Hawker Hunter Armament
Heavily armed, the Hawker Hunter was extremely versatile offering four hardpoints with a maximum load of 3,400kg. It featured four 30mm cannons and could be equipped with either four Mantra rocket pods each holding 18x 68mm rockets, 32x 80mm rockets, four air-to-air missiles (either Sidewinders or Mavericks), a variety of unguided bombs or two drop tanks for extended range or loitering time.
Rivals to the Hawker Hunter
Comparable aircraft, in terms of era and capability, to the Hawker Hunter include:
• English Electric Lightning
• Dassault Mystère IV
• Mikoyan MiG-19
• North American F-100 Super Sabre
In the 1950s, the RAF placed ordered for both the Hawker Hunter and the Supermarine Swift right off the drawing board during the outbreak of the Korean War. It was apparent but this time that jet engines and swept wingers were the future of aircraft and having two orders with separate companies ensured the RAF would receive at least some jets if one project were to not work out. At the time, the Hawker Hunter set numerous aviation records including speed. It was quick, agile and cost-effective, even though the Supermarine Swift had initially been favoured.
Hawker Hunter Vs British Electric Lightning
The British Electric Lightning eventually replaced the main interceptor role of the Hawker Hunter. It was capable of supersonic speeds, where as the Hawker Hunter was not, so it was instead modified and given the roles of ground attack and reconnaissance. The only British-designed-and-built fighter jet capable of Mach 2.0, the Electric Lightning is something of an exceptional achievement, where as today most jets are produced in partnerships with other countries.
Compared to the Hawker Hunter, the Lightning was faster, had an exceptional rate of climb and ceiling height. It featured two 30mm cannons and four hardpoints for missiles or additional fuel tanks. The Lightning eventually retired in the late 1980s after more modern aircraft made it surplus to the RAF.
Hawker Hunter Vs Dassault Mystère IV
This 1950s French fighter bomber followed the same swept wing design as most jets of the era although slightly smaller than the Hawker Hunter. It was also fairly comparable in terms of speed with a top speed of 690mph at sea level. Although the Dassault had a different role to the Hawker Hunter, it was equally as well armed with two 30mm cannons and 55 air-to-air rockets, it could also carry up to 1,000kg of bombs across four hardpoints.
However, only 411 Dassault Mystère IVs were ever produced compared to the Hawker Hunters 1,972.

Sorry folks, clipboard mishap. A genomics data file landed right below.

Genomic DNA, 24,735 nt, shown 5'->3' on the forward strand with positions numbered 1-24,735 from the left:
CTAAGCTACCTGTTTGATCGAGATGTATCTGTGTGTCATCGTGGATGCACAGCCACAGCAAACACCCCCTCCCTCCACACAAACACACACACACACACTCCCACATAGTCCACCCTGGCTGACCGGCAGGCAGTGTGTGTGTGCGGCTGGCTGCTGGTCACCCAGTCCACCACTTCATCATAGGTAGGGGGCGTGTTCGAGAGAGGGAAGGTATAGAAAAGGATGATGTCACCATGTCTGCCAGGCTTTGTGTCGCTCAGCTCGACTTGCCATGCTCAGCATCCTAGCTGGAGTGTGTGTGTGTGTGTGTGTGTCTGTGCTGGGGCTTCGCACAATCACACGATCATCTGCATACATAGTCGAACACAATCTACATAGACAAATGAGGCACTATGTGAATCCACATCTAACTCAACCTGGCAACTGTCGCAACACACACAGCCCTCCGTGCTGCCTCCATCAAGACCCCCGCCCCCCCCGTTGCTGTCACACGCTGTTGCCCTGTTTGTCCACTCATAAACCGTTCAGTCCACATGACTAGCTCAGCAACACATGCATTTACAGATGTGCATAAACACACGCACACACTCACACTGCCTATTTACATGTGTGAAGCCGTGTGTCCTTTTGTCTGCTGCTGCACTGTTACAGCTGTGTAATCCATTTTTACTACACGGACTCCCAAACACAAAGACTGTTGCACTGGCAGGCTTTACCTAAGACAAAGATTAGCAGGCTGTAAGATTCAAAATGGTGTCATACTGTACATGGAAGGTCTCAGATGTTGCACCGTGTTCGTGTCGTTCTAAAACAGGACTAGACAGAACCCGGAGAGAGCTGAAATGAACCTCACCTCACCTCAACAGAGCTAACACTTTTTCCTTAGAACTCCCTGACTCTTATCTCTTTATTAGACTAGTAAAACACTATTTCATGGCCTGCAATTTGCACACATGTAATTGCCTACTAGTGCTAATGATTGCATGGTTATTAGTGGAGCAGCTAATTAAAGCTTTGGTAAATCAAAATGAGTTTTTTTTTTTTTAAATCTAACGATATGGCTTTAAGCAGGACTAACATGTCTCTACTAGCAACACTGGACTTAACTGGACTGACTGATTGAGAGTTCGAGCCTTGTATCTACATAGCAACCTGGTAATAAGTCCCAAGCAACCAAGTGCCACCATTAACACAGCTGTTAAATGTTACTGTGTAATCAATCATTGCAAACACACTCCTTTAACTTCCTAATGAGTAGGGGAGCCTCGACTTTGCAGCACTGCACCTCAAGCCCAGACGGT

Hawker Hunter Vs Mikoyan MiG-19
The MiG-19 is a second generation twin-engined Soviet fighter produced around the same time at the Hawker Hunter. It was the first Soviet aircraft capable of supersonic flight and was a direct opponent to the American F-4 Phantom II and F-105 Thunderchief. Featuring a snub nose, swept wing design, the MiG-19 was marginally smaller than the Hawker Hunter although much faster for a fighter jet at the time, capable of Mach 1.35 compared to the Hawker Hunters Mach 0.94.
In terms of armaments, the MiG-19 could only carry 500kg of weapons or external fuel compared with the Hawker Hunters 3,400kg. Although the MiG had four hardpoints, two were for external fuel only. It featured three 30mm cannons and could carry either two bombs or two 32-round rocket pods.
Hawker Hunter Vs F-100 Super Sabre
Also introduced in the 1950s, the North American F-100 Super Sabre was a supersonic fighter capable of Mach 1.4. It was marginally larger than the Hawker Hunter and was built in similar numbers. The F-100 featured many variation over its lifetime for export and to serve varying roles including training, reconnaissance as well as increases in armaments.
The F-100 had six hardpoints as apposed to the Hawker Hunters four, although it could carry slightly less with a maximum weight limit of 3,190kg. It featured four 30mm cannons as well as either 4x Sidewinder missiles, two or four unguided rocket dispensers or a range of bombs.
Hawker Hunter Variations
Over its lifetime, a range of Hawker Hunter variants were created, some for enhanced roles, others for improvement or exports. Notable models include the Hawker Hunter MK3 that carried no weapons, but was modified in order to reach the air speed record of 727mph. The Hunter FR.10 which was modified for reconnaissance and featured cameras, droptanks and a brake parachute, and the Hunter GA.11 which was used for weapons training.
Fly a Hawker Hunter
You can experience the iconic Hawker Hunter for yourself with a flight with Jetify. Take to the skies in an authentic Hawker Hunter with an experienced pilot and see just what this legendary plane is capable of. Not only that, but you’ll have the option to take the controls and fly the Hawker Hunter for yourself with guidance from your on-board instructor. This is truly a once-in-a-lifetime experience and one that guarantees fond memories that will last for many years to come.
All Jetify flights are unique and tailored to the individual. When airborne, you decide what you want to do, whether that be certain manoeuvres or to learn how to fly the jet yourself. Jetify are dedicated to ensuring your flight is nothing short of exceptional, which is why hotels, flights and transfers are all offered as part of the service. Should you require anything additional, simply book your flight and your very own Account Manager will be in touch to finalise your booking dates as well as any requests, no matter how big or small, to ensure you have the best flight possible.